Preservation Row: Germantown Town Hall
New series casts light on historic and unique sites that may be at risk of deterioration or demolition.
By Alan Jaffe
During the first part of the 19th century, the site at 5928 Germantown Avenue contained a city services building designed by Napoleon LeBrun and Sons, the architect of the Metropolitan Life Insurance skyscraper in New York.
In the 1860s, a civil war hospital operated at the same site.
In 1923, architect John Penn Brock Sinkler built the site’s current structure, Germantown Town Hall, modeled after William Strickland’s Greek Revival Merchant’s Exchange Building at 3rd and Walnut Streets.
So, David Young, board president of Historic Germantown, is concerned not only with the deteriorating condition of the cast stone and wood-trimmed Town Hall, with its distinctive bell tower and colonnaded rotunda. “It would be nice to see some measure of continuity for that site,” he said.
The Town Hall has appeared on the Endangered Properties List of the Preservation Alliance for Greater Philadelphia for several years now.
It had been used for city offices until about 1998, Young said, but has been vacant since then. “The exterior is now in poor to deteriorating shape. There are weeds growing out of it, the exterior marble is decaying, most of its copper and bronze features have been stripped away over the last five years.”
Objects have been thrown through some of the windows, all of the railings are gone, and debris is strewn around the entrance. The clock face turned toward the bustling section of Germantown Avenue is stopped at the eleventh hour.
Inside there are still historic treasures, according to the Preservation Alliance, including a clock made by Isaiah Lukens in 1828 that had hung in Independence Hall; World War I memorial tablets; and a bell by John Wilbank that was cast in the same shop as the Liberty Bell.
The City of Philadelphia still owns the property, and the Philadelphia Industrial Development Corporation is in charge of marketing and finding a new owner for the structure. PIDC real estate manager Liz Gabor said the non-profit corporation took over that role two years ago. The property was off the market for a time, then put back on the block about eight months ago.
Gabor has given a number of tours of the property to prospective developers. She has heard discussions about turning the Town Hall into an office space for artists, classrooms, or commercial space for an antiques auction dealer. “But there haven’t been any offers,” she said.
“There has been a lot of interest in the property. The difficulty is the level of repairs that are needed, and the configuration. It has very wide hallways, and the rotunda in front has tablets honoring fallen soldiers,” which would have to remain a public space. “It’s an attractive building, but there is some complexity in transitioning it to private use,” Gabor said, adding that PIDC would work with a developer and the Philadelphia Historical Commission to ensure the protection of its historic nature.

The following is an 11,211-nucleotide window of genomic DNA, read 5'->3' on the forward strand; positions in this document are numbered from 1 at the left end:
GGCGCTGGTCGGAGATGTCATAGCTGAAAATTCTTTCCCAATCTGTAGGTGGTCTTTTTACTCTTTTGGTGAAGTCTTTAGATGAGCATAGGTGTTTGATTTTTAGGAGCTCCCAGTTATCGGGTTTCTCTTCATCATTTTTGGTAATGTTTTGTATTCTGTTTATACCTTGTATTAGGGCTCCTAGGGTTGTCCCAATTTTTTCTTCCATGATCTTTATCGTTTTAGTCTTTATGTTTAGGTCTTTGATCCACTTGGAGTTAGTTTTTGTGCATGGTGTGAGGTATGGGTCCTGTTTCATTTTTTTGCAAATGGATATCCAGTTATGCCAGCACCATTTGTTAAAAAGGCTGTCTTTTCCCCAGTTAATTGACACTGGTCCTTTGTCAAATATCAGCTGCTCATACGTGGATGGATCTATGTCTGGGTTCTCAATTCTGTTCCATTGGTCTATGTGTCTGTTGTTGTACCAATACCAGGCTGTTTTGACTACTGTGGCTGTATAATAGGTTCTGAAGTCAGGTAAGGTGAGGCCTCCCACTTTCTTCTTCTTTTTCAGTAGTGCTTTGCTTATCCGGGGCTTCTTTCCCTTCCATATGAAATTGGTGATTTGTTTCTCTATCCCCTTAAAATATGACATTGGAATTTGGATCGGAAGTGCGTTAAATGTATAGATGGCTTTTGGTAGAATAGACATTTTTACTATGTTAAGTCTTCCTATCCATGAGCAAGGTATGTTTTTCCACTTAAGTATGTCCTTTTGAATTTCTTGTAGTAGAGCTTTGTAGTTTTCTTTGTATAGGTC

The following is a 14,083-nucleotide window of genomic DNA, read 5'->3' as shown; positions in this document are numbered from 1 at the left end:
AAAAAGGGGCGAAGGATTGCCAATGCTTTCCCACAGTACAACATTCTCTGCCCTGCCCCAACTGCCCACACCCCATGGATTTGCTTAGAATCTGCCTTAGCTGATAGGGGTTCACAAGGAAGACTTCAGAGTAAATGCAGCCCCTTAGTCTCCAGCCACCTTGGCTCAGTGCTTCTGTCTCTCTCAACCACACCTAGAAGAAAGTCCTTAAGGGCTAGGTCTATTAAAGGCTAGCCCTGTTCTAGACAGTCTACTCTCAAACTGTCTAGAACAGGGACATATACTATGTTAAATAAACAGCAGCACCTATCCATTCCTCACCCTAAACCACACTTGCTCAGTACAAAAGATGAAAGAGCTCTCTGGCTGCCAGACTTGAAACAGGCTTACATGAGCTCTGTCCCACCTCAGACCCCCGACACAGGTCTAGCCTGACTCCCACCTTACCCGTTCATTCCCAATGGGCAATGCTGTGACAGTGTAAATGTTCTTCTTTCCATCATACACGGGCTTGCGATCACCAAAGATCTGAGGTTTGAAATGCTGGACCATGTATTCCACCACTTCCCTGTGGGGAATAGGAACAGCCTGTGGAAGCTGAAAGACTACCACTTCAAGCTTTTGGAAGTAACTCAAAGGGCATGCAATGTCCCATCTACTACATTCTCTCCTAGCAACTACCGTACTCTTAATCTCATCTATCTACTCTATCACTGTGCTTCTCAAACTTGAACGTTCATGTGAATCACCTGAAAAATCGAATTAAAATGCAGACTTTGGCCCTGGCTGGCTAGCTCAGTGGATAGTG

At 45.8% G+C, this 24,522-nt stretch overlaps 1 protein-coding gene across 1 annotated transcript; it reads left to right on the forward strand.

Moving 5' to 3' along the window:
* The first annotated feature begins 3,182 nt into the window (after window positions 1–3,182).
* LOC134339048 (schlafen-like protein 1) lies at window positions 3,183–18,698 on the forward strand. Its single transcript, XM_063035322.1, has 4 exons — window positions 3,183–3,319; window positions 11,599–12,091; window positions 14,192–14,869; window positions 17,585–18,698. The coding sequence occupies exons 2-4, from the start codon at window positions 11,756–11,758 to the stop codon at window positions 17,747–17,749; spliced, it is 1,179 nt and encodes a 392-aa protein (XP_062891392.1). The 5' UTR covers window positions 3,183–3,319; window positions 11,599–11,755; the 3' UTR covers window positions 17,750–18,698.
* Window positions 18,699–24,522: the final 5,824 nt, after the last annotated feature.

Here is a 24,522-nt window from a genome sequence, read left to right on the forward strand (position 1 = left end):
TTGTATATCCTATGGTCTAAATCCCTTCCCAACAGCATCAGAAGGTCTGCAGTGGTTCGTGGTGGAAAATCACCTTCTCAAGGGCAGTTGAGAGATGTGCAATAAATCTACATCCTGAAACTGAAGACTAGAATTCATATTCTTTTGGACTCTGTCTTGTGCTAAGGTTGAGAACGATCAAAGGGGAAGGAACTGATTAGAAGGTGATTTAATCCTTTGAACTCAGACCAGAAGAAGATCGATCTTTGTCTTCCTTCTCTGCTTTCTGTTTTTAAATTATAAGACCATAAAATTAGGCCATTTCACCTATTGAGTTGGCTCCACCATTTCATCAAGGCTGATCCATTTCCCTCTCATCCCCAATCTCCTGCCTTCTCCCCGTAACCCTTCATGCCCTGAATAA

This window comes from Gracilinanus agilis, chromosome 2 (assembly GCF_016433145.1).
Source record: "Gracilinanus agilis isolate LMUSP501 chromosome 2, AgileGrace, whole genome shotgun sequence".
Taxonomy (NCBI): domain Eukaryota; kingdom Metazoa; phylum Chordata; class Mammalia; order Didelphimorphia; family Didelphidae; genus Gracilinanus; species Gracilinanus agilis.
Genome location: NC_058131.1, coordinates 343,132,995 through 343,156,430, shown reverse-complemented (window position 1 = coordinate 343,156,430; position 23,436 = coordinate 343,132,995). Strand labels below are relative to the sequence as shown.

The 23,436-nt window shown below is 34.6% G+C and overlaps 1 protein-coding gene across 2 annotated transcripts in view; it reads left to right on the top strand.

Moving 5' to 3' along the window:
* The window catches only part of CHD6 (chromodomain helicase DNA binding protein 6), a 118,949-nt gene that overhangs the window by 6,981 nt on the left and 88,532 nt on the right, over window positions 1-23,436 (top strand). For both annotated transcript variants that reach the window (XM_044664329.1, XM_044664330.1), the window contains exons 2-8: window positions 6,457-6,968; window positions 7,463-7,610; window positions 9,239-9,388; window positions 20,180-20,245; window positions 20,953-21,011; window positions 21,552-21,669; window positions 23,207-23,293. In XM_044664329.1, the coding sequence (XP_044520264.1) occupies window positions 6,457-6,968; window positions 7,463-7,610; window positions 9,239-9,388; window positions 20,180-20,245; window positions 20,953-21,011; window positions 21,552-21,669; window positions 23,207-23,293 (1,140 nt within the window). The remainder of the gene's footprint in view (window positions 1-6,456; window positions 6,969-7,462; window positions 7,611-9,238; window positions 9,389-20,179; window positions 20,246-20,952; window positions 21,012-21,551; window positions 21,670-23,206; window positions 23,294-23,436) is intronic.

Rev. LeRoi Simmons, executive director of the Central Germantown Council, the community development corporation with jurisdiction over the Town Hall, said that while there have been numerous inquiries about the site, “they have come without sufficient funding to get it done.”
“The last estimates [for an office space proposal] looked like $10 million to $15 million to get it up and running in some way,” Simmons said
Ideally, the council would like to see the Town Hall transformed into a multi-use site, with social services, police facilities, political offices and a food court. “This is too critical and beautiful a structure to just let it go,” he said.
The Preservation Alliance has recommended that the city assess the condition of the building and its contents, take immediate action to protect the clock, bell and tablets and
secure the exterior shell of the building. It also suggested that a nominal lease be offered to a non-profit organization that could manage and restore the property, while other parts of the building are used for city offices serving Northwest Philadelphia and as retail space.
“We would like to see some responsible use for it, and prevent its destruction,” said Young. “Germantown Avenue is one of the longest historic districts in the country, and it is a disgrace what has happened to it. Town Hall is an example of that.”
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